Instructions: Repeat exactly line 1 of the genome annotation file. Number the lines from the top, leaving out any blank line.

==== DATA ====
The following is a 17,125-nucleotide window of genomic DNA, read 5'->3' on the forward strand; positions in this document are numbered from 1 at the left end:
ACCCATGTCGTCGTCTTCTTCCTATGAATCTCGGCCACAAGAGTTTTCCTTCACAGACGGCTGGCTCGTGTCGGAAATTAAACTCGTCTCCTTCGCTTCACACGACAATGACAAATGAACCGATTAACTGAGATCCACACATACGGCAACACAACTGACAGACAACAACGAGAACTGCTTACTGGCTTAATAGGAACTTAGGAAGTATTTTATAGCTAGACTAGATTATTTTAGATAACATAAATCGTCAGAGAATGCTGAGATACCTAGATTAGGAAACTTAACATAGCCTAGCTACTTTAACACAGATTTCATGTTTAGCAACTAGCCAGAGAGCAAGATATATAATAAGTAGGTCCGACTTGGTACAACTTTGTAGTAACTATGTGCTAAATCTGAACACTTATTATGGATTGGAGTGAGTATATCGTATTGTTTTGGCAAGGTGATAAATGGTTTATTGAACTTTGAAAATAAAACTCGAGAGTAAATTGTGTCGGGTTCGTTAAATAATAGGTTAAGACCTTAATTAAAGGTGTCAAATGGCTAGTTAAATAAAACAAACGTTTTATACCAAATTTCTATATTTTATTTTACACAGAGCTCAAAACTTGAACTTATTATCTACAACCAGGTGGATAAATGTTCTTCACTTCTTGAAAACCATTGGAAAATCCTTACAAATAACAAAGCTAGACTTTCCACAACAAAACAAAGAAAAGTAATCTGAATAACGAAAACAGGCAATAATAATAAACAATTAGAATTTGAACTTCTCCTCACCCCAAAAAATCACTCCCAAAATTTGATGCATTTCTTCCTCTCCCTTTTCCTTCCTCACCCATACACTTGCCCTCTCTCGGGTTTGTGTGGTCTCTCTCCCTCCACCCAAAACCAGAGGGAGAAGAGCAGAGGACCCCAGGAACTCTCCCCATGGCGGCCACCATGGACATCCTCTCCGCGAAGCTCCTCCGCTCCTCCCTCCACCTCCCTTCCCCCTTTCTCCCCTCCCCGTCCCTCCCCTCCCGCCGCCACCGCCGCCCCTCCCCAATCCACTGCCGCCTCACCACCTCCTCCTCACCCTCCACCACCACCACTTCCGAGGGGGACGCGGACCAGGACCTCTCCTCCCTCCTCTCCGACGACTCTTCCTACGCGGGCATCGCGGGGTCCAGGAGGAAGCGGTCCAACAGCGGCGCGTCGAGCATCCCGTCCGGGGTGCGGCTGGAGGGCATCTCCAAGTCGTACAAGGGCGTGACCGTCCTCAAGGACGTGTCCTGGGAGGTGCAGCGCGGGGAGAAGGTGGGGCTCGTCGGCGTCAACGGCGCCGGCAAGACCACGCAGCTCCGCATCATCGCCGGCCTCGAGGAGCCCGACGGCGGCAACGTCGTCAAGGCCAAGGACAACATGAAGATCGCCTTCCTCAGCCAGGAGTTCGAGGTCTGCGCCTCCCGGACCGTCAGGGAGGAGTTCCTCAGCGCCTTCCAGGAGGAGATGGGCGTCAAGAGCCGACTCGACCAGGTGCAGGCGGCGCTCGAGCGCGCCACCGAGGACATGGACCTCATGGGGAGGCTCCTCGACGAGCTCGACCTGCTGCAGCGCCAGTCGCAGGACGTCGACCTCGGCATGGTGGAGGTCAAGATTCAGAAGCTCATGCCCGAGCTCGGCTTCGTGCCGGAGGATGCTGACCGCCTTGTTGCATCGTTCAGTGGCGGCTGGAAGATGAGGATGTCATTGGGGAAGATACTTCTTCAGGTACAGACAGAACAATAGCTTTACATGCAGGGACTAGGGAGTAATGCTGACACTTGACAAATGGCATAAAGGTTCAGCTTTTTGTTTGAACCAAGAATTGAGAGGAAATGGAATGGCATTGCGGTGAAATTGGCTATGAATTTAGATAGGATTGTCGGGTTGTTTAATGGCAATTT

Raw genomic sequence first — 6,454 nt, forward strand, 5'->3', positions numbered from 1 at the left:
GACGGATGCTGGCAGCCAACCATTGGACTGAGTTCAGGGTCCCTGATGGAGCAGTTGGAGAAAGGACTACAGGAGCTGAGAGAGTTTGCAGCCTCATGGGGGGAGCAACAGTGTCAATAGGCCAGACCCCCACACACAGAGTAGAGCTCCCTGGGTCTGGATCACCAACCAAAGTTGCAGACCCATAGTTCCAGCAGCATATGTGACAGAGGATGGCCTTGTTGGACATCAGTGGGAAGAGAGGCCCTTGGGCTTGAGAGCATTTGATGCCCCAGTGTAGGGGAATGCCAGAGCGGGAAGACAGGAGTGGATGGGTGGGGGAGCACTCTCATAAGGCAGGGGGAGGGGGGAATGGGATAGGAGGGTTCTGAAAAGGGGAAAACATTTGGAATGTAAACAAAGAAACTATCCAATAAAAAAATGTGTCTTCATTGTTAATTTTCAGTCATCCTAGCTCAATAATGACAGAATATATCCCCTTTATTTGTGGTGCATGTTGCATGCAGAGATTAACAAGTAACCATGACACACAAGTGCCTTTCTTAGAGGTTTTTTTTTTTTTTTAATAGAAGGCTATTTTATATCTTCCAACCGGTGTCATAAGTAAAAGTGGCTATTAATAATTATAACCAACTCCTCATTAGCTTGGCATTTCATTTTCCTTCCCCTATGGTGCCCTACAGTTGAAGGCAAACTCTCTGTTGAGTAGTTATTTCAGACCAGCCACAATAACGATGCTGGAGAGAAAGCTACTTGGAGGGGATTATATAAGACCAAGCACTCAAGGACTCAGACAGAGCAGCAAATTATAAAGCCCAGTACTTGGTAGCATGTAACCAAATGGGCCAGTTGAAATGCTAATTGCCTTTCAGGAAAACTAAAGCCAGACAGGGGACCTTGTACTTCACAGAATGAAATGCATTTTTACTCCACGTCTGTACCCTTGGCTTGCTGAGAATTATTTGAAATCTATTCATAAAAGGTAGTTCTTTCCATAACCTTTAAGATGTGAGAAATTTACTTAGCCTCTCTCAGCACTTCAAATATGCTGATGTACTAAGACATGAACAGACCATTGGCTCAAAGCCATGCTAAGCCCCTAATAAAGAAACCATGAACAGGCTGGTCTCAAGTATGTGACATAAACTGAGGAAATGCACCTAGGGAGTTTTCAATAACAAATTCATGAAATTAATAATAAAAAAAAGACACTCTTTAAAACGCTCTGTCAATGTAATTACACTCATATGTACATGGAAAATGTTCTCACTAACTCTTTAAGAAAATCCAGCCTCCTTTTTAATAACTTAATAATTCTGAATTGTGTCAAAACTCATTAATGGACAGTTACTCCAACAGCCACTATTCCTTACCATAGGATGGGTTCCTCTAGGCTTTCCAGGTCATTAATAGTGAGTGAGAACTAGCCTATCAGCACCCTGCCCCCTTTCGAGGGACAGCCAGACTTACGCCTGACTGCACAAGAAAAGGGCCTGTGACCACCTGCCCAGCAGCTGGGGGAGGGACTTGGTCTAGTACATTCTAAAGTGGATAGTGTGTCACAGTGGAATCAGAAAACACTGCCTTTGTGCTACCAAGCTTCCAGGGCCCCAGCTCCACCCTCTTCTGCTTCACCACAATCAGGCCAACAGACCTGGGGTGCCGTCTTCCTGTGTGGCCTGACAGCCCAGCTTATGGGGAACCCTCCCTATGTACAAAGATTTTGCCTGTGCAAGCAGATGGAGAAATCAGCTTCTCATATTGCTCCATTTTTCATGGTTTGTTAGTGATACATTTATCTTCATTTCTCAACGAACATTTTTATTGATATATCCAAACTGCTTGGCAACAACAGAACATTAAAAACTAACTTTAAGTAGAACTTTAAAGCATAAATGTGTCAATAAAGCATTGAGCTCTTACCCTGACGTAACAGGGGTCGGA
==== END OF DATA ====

The following is a 17,125-nucleotide window of genomic DNA, read 5'->3' on the forward strand; positions in this document are numbered from 1 at the left end: